In the Supreme Court case of Youn v Frank (16 December 2011) the deceased died at the age of 73 without a Will. The Associate Judge remarked that “this deterioration in the value of the estate over a period of a mere 8 months stands as a stark reminder of the perils of litigation”.
A Will allows you to appoint a suitable executor to administer your estate. A Will also allows you to distribute your assets the way you wish, rather than relying on a predetermined legal formula not tailored to suit those you intend to benefit.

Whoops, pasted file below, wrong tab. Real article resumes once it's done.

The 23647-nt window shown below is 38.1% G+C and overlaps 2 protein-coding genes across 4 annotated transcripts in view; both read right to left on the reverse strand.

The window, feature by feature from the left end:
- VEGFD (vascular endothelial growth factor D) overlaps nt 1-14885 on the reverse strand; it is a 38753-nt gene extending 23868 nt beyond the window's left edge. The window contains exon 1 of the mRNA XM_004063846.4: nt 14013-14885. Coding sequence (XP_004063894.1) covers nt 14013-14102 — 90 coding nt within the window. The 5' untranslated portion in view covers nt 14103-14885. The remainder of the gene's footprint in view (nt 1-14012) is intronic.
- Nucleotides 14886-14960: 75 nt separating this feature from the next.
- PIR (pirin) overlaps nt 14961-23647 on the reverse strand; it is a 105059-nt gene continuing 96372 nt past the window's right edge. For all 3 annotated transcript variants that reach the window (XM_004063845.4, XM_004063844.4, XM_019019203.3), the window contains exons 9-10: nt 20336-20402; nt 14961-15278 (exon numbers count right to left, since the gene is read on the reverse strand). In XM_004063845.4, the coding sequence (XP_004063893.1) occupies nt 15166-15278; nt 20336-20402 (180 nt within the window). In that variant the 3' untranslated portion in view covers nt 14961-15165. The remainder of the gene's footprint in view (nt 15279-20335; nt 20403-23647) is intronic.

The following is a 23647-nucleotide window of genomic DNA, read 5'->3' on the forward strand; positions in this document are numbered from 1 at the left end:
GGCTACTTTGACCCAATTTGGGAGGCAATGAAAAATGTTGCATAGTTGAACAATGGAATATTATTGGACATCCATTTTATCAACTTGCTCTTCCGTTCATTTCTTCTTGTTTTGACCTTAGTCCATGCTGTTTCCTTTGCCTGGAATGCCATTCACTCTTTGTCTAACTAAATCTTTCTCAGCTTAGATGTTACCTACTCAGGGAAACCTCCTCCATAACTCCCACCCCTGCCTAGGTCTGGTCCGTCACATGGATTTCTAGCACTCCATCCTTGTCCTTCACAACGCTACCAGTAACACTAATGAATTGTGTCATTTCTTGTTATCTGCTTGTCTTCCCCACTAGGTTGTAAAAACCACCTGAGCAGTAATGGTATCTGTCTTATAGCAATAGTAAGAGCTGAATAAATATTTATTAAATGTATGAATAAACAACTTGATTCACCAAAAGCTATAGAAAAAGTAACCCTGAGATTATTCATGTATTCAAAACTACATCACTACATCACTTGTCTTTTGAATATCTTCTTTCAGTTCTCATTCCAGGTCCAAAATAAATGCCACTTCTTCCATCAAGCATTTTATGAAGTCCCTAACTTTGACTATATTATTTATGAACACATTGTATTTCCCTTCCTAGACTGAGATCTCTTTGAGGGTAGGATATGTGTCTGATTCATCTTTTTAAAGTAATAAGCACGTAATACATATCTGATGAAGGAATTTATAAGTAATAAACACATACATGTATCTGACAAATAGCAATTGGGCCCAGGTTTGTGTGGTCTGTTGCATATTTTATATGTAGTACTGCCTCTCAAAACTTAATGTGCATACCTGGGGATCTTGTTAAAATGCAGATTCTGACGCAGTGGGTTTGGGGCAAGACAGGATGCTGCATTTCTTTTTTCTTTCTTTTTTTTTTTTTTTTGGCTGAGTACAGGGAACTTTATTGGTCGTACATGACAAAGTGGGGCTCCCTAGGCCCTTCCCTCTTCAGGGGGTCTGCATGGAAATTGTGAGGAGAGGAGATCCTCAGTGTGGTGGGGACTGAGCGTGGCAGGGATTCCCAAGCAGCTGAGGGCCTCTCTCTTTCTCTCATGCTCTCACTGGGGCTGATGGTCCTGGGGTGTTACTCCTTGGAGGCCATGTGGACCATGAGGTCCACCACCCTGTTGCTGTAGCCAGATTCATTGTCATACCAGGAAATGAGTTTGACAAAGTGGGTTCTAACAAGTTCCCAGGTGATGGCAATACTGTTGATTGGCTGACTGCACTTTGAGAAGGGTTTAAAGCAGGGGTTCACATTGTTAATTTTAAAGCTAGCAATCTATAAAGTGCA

In the recent Supreme Court case of Hyatt v Anor v Cavalea, the deceased left his entire estate to his friend/carer. He made no provision for his two adult daughters and they challenged his Will.
A recent court case in Queensland shows you shouldn’t take chances with how your estate will be allocated.